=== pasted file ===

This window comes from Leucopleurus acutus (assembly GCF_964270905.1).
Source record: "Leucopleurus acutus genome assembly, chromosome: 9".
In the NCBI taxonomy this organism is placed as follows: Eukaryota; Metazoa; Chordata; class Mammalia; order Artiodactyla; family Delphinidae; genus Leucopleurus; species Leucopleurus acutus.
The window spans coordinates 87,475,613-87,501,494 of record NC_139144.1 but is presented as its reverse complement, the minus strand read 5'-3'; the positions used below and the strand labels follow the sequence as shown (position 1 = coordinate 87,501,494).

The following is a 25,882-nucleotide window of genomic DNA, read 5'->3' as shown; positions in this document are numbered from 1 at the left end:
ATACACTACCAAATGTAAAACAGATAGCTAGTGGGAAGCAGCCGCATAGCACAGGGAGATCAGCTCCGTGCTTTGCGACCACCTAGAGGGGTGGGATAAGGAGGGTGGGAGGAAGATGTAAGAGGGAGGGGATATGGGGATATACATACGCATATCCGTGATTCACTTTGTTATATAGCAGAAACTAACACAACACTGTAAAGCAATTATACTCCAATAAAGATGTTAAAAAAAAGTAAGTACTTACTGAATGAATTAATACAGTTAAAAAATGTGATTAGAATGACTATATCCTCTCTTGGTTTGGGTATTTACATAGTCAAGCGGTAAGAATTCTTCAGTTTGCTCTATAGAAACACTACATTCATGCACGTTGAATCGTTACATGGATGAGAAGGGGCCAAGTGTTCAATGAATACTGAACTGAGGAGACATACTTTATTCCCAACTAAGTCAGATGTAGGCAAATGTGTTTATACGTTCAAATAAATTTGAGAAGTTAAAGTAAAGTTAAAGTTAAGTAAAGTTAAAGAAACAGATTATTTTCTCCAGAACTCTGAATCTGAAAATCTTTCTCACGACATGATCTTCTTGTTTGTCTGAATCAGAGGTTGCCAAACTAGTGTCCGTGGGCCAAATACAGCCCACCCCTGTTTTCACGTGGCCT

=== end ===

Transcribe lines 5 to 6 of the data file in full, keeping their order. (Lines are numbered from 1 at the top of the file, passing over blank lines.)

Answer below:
The following is a 25,882-nucleotide window of genomic DNA, read 5'->3' as shown; positions in this document are numbered from 1 at the left end:
ATACACTACCAAATGTAAAACAGATAGCTAGTGGGAAGCAGCCGCATAGCACAGGGAGATCAGCTCCGTGCTTTGCGACCACCTAGAGGGGTGGGATAAGGAGGGTGGGAGGAAGATGTAAGAGGGAGGGGATATGGGGATATACATACGCATATCCGTGATTCACTTTGTTATATAGCAGAAACTAACACAACACTGTAAAGCAATTATACTCCAATAAAGATGTTAAAAAAAAGTAAGTACTTACTGAATGAATTAATACAGTTAAAAAATGTGATTAGAATGACTATATCCTCTCTTGGTTTGGGTATTTACATAGTCAAGCGGTAAGAATTCTTCAGTTTGCTCTATAGAAACACTACATTCATGCACGTTGAATCGTTACATGGATGAGAAGGGGCCAAGTGTTCAATGAATACTGAACTGAGGAGACATACTTTATTCCCAACTAAGTCAGATGTAGGCAAATGTGTTTATACGTTCAAATAAATTTGAGAAGTTAAAGTAAAGTTAAAGTTAAGTAAAGTTAAAGAAACAGATTATTTTCTCCAGAACTCTGAATCTGAAAATCTTTCTCACGACATGATCTTCTTGTTTGTCTGAATCAGAGGTTGCCAAACTAGTGTCCGTGGGCCAAATACAGCCCACCCCTGTTTTCACGTGGCCT